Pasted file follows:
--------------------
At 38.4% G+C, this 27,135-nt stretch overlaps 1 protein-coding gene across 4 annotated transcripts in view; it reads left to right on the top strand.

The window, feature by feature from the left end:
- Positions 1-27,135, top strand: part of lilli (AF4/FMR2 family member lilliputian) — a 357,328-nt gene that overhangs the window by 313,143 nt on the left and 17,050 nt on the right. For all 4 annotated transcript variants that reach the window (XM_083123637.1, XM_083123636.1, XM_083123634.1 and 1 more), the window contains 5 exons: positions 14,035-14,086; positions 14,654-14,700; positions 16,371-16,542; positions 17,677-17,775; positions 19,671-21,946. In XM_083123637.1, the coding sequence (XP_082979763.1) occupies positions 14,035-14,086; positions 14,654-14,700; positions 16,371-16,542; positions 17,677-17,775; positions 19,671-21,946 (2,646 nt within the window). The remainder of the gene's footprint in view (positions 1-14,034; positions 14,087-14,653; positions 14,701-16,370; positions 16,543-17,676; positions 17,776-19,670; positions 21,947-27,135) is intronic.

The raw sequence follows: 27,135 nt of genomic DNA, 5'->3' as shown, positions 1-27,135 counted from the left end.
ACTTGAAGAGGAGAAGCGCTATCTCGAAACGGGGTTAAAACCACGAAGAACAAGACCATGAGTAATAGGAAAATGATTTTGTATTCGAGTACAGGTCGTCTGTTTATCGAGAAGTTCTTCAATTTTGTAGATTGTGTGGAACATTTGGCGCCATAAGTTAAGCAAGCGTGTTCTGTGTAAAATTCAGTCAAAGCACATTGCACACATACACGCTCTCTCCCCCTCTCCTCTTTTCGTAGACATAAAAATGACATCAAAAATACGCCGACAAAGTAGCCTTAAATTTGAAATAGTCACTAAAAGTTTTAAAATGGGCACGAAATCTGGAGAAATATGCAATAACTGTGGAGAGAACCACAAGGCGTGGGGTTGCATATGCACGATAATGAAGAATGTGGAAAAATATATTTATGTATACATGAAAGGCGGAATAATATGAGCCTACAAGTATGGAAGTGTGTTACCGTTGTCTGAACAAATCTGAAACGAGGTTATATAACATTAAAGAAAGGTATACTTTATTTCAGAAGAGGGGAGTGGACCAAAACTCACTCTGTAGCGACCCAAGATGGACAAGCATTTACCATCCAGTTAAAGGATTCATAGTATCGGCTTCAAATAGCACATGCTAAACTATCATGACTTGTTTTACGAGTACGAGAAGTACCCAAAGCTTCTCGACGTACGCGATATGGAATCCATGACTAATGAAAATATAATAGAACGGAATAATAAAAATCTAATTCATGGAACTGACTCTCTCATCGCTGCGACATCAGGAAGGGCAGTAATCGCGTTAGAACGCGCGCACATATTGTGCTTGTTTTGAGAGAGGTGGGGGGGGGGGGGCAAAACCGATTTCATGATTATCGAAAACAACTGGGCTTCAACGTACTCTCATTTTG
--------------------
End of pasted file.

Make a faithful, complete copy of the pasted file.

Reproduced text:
At 38.4% G+C, this 27,135-nt stretch overlaps 1 protein-coding gene across 4 annotated transcripts in view; it reads left to right on the top strand.

The window, feature by feature from the left end:
- Positions 1-27,135, top strand: part of lilli (AF4/FMR2 family member lilliputian) — a 357,328-nt gene that overhangs the window by 313,143 nt on the left and 17,050 nt on the right. For all 4 annotated transcript variants that reach the window (XM_083123637.1, XM_083123636.1, XM_083123634.1 and 1 more), the window contains 5 exons: positions 14,035-14,086; positions 14,654-14,700; positions 16,371-16,542; positions 17,677-17,775; positions 19,671-21,946. In XM_083123637.1, the coding sequence (XP_082979763.1) occupies positions 14,035-14,086; positions 14,654-14,700; positions 16,371-16,542; positions 17,677-17,775; positions 19,671-21,946 (2,646 nt within the window). The remainder of the gene's footprint in view (positions 1-14,034; positions 14,087-14,653; positions 14,701-16,370; positions 16,543-17,676; positions 17,776-19,670; positions 21,947-27,135) is intronic.

The raw sequence follows: 27,135 nt of genomic DNA, 5'->3' as shown, positions 1-27,135 counted from the left end.
ACTTGAAGAGGAGAAGCGCTATCTCGAAACGGGGTTAAAACCACGAAGAACAAGACCATGAGTAATAGGAAAATGATTTTGTATTCGAGTACAGGTCGTCTGTTTATCGAGAAGTTCTTCAATTTTGTAGATTGTGTGGAACATTTGGCGCCATAAGTTAAGCAAGCGTGTTCTGTGTAAAATTCAGTCAAAGCACATTGCACACATACACGCTCTCTCCCCCTCTCCTCTTTTCGTAGACATAAAAATGACATCAAAAATACGCCGACAAAGTAGCCTTAAATTTGAAATAGTCACTAAAAGTTTTAAAATGGGCACGAAATCTGGAGAAATATGCAATAACTGTGGAGAGAACCACAAGGCGTGGGGTTGCATATGCACGATAATGAAGAATGTGGAAAAATATATTTATGTATACATGAAAGGCGGAATAATATGAGCCTACAAGTATGGAAGTGTGTTACCGTTGTCTGAACAAATCTGAAACGAGGTTATATAACATTAAAGAAAGGTATACTTTATTTCAGAAGAGGGGAGTGGACCAAAACTCACTCTGTAGCGACCCAAGATGGACAAGCATTTACCATCCAGTTAAAGGATTCATAGTATCGGCTTCAAATAGCACATGCTAAACTATCATGACTTGTTTTACGAGTACGAGAAGTACCCAAAGCTTCTCGACGTACGCGATATGGAATCCATGACTAATGAAAATATAATAGAACGGAATAATAAAAATCTAATTCATGGAACTGACTCTCTCATCGCTGCGACATCAGGAAGGGCAGTAATCGCGTTAGAACGCGCGCACATATTGTGCTTGTTTTGAGAGAGGTGGGGGGGGGGGGGCAAAACCGATTTCATGATTATCGAAAACAACTGGGCTTCAACGTACTCTCATTTTG